“The law can be proper and righteous and used for the benefit of mankind.” –Sgt. Angel

We don’t get to make up the rules as we go along; the Law is meaningless if it isn’t consistently applied. Of course, that’s the rub, isn’t it: the Law isn’t consistently applied. It can’t be because the appliers (humanity) aren’t consistent – no matter how much talk there is about applying the law “for the greater good.”

“The boys here are not used to the concepts you’re bandying about.” –Inspector Frank Butterman

Sgt. Angel knew the law better than anyone else and applied it equally. He “believed in the immutable word of the Law” and that with procedural correctness there had to be moral authority. This set him apart from the people he was called to; a people that had so bought into the values of their culture, had been so brainwashed into not questioning, that they were happy and contented with the illusion they had created for themselves. Riding in on his white horse of judgment, in a lot of ways, he’d come to fulfill the law which made him a threat to all of the institutions of the village, the empire. Religious, medical, law, commerce, he was up against institutions and a way of life seemingly bigger than himself.

The “village,” with its values and its control and order is safeguarded at a price. Though it believed itself to be a “community that cares” – the reality is that the community was so rotted from the inside it had lost its way.

“It’s not your village anymore.” –Sgt. Angel

That is the good news that Sgt. Angel comes to bring. Through his “death” and “resurrection”, he inaugurates a greater kingdom, a different way of living, one that challenges the ways of the village. It’s an announcement that you don’t have to live the way they had been living. They didn’t have to pursue empty goals of materialism, consumerism, or chasing after the ill-defined false glories of “success”.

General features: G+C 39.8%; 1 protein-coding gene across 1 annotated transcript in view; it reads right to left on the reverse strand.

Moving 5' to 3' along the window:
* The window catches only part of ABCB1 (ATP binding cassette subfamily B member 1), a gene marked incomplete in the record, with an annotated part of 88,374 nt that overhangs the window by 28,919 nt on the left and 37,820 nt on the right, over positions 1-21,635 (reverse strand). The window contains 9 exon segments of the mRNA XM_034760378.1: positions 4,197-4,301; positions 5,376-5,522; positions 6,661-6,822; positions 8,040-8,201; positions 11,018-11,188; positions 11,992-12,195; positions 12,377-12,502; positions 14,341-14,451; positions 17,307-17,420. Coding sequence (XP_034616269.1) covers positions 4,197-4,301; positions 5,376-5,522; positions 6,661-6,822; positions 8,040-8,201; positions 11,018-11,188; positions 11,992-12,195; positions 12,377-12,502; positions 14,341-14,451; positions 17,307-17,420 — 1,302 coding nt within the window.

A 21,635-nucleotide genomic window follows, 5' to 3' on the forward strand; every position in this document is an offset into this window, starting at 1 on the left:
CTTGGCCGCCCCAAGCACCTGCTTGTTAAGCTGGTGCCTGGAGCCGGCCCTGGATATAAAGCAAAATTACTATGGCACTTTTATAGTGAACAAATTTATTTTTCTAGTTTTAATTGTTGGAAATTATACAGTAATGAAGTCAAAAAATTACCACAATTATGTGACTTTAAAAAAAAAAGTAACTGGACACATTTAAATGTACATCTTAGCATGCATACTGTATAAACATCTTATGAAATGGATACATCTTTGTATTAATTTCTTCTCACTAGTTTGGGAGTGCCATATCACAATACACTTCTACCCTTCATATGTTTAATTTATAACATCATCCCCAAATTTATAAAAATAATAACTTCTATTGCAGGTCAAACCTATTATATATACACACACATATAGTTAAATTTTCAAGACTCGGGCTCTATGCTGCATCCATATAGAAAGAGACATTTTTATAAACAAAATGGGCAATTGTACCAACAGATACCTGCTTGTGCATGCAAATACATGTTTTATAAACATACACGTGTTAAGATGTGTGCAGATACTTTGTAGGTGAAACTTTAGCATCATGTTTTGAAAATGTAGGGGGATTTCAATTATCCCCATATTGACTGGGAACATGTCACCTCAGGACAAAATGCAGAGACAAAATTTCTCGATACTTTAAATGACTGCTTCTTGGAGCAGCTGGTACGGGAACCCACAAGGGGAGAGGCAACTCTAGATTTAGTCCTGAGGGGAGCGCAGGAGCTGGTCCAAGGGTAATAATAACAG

Instead, they could be about freedom, since we have been freed from the chains of crime (sin) and death. They could be about the pursuit of justice. The way Sgt. Angel chose to carry out his calling was to invest himself in a few, those that had been called for a purpose. They became his disciples of justice and he calls others to join in their mission of justice.

“Still feel like you’re missing out?” –Sgt. Angel

Hot Fuzz–though mostly an action buddy cop comedy–brings with it elements of many slasher movie moments. Deconstructing the genre, it includes moments of too tender male-bonding – the man-love demonstrated points to the unstated obvious about the undertones of the buddy cop relationship: these are testosterone fueled romances.

Subversive in the way it hits every cliché, nails them, and twists them on their head, the Wright-Pegg team gets the movie mostly right. While it does feel a little long, particularly near the middle of the movie, the hyper-explosive, downright ridiculous, last half hour makes up for it. Plus, it’s a non-stop laugh riot, so all you have to do is sit back and enjoy.